As far as professional debuts go, they don’t get much worse than Anton Lander’s first foray into professional hockey in North America. To call his season a disaster would be putting it mildly. He couldn’t score at either the NHL or AHL level (just 5 goals in 84 professional games) and was a complete train wreck in terms of possession metrics for the 56 games he played in the NHL.
In fairness to Lander, he shouldn’t have been in the NHL in the first place. It was clear right from the get go that he was in over his head, yet the Oilers left him with the big club for the majority of the season. The Oilers obsession with young players may have come back to bite them in a big way with Lander.
Like Scott mentioned in Lander’s write up for the last 25 under 25, Lander was torched by about every metric. He couldn’t generate shots, he couldn’t prevent them and he couldn’t get out of his own zone. Not even the AHL could get him out of his funk, as he struggled to find his scoring touch there too.
Scott Reynolds had this to say about Lander:
Anton Lander was not put in a position to succeed this season. He clearly wasn't ready for the NHL, but stayed with the big club for two thirds of the season. If he had played the whole season in Edmonton, I probably wouldn't have dropped him quite as far, and would have pointed the finger squarely at the group that decided to put him in over his head. But he didn't just play in the NHL. He also played in the AHL, and he didn't play all that well. Lander had just nine points in twenty-eight AHL games (0.32 points per game) and registered just 1.93 shots per game. Those totals are slightly worse than Tyler Pitlick's (0.40 points per game and 1.99 shots per game) who is both six months younger and was playing his first season against men. Like most of the group, I had Lander a touch ahead of Pitlick in the rankings (Derek is lone exception here), but these two players aren't far apart by the numbers, and last time I checked, Pitlick's season was considered by most to be a pretty major disappointment.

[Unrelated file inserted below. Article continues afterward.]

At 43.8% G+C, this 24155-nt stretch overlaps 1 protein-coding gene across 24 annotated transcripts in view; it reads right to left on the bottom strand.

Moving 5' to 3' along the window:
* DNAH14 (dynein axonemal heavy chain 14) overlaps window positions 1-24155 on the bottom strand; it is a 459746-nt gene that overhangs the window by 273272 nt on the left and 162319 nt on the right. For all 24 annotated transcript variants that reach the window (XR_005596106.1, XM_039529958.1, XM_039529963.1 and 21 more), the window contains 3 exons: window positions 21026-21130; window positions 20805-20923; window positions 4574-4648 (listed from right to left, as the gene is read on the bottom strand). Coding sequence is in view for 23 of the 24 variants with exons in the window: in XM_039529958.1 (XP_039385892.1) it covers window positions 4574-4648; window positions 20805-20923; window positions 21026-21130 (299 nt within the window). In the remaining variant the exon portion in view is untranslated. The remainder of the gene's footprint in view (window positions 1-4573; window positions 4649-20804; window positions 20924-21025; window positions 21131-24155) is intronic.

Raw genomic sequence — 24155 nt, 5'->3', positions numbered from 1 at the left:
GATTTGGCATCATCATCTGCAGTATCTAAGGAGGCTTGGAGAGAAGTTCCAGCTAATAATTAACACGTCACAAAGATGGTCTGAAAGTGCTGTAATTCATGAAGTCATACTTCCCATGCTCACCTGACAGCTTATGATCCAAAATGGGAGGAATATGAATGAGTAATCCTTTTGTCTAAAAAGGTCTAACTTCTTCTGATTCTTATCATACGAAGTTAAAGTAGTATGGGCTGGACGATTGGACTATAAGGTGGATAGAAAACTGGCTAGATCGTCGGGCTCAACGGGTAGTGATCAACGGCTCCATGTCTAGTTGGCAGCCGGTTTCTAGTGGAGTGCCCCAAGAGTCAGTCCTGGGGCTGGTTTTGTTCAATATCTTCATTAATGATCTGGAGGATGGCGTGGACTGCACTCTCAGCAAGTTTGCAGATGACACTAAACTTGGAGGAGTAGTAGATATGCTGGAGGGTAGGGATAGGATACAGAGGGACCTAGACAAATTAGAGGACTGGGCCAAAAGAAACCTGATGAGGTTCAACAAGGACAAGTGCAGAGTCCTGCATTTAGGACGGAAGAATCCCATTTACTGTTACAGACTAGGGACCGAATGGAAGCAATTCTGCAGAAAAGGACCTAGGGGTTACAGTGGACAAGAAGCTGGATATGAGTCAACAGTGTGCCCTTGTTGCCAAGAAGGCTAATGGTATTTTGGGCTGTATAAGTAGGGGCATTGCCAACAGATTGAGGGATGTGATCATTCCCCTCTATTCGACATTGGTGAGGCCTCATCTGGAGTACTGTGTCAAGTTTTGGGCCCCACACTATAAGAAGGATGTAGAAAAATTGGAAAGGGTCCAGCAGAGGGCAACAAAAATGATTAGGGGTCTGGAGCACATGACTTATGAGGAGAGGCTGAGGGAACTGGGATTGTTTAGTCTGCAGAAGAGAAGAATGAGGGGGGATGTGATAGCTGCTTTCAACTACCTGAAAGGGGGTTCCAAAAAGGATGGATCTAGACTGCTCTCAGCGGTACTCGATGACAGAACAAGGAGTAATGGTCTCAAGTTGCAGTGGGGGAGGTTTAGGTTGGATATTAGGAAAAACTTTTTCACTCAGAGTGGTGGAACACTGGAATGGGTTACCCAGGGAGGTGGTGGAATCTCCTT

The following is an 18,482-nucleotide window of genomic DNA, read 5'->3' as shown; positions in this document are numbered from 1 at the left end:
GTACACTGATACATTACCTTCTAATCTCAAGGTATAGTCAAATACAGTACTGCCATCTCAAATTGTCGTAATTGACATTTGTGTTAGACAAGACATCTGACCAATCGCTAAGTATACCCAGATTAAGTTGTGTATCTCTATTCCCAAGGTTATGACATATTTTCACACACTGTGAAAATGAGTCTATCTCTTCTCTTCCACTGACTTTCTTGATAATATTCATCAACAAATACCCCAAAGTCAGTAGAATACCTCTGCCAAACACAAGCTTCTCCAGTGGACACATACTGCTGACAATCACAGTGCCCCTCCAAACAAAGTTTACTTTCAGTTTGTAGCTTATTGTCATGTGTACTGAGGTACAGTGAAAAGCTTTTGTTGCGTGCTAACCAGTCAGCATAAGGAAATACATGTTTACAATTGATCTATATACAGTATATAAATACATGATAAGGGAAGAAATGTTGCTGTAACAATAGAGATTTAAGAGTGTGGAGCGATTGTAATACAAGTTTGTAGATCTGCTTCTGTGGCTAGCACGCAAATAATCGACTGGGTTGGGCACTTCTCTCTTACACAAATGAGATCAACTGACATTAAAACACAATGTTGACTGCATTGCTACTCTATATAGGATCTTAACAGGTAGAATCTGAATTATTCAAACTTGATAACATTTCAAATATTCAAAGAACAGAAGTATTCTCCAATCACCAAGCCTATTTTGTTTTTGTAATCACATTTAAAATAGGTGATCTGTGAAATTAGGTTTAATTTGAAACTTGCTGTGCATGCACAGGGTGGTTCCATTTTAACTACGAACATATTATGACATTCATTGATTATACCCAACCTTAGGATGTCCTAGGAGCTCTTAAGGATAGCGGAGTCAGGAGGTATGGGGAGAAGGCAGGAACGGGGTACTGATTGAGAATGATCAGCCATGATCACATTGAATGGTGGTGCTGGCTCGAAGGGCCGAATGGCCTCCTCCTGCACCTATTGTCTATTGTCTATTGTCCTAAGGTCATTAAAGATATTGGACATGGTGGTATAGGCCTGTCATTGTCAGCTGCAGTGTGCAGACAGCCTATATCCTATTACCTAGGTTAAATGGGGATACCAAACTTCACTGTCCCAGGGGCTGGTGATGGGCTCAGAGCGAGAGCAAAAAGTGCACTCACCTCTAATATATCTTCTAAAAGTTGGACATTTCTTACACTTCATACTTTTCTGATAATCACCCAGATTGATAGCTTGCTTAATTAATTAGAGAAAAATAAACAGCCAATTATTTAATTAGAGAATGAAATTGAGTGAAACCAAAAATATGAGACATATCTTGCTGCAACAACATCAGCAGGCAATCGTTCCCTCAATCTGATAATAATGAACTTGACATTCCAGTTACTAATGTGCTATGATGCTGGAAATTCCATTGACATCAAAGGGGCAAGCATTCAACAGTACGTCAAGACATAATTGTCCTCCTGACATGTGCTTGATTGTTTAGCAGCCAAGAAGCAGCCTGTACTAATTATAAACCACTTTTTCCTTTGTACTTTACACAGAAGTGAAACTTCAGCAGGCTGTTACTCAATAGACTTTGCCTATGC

Not a lot to like so far, so why did he only fall two spots?
Despite all his struggles at 5 on 5, he had a simply fantastic season killing penalties. He played a touch under 2 minutes per game 4 vs 5 and was behind Petrell, Smyth and Horcoff in terms of shot prevention on the PK. These are not easy minutes and Lander was able to contribute to a decent PK group. His biggest problem at the NHL level has been his in ability to keep the puck out of his own end, but that’s not just his fault. His most common teammates were Lennart Petrell, Ben Eager and Darcy Hordichuk. Not necessarily putting him in a position to succeed. Not only that, but by the time the Oilers smartened up and sent him to the AHL, the Barons were in the midst of some strong play, making it hard for him to get into the top 6. This doesn’t excuse his play, he’s got to be better, but it does give a bit of perspective.
Lander managed to get some major minutes in the SEL as a teenager and that’s no easy task. The prospect and potential tag only lasts for so long before it loses value and Lander can’t afford another poor season. On the flip side, the Oilers need to put him in a position to succeed, even if that means big minutes in the AHL at the start of the year.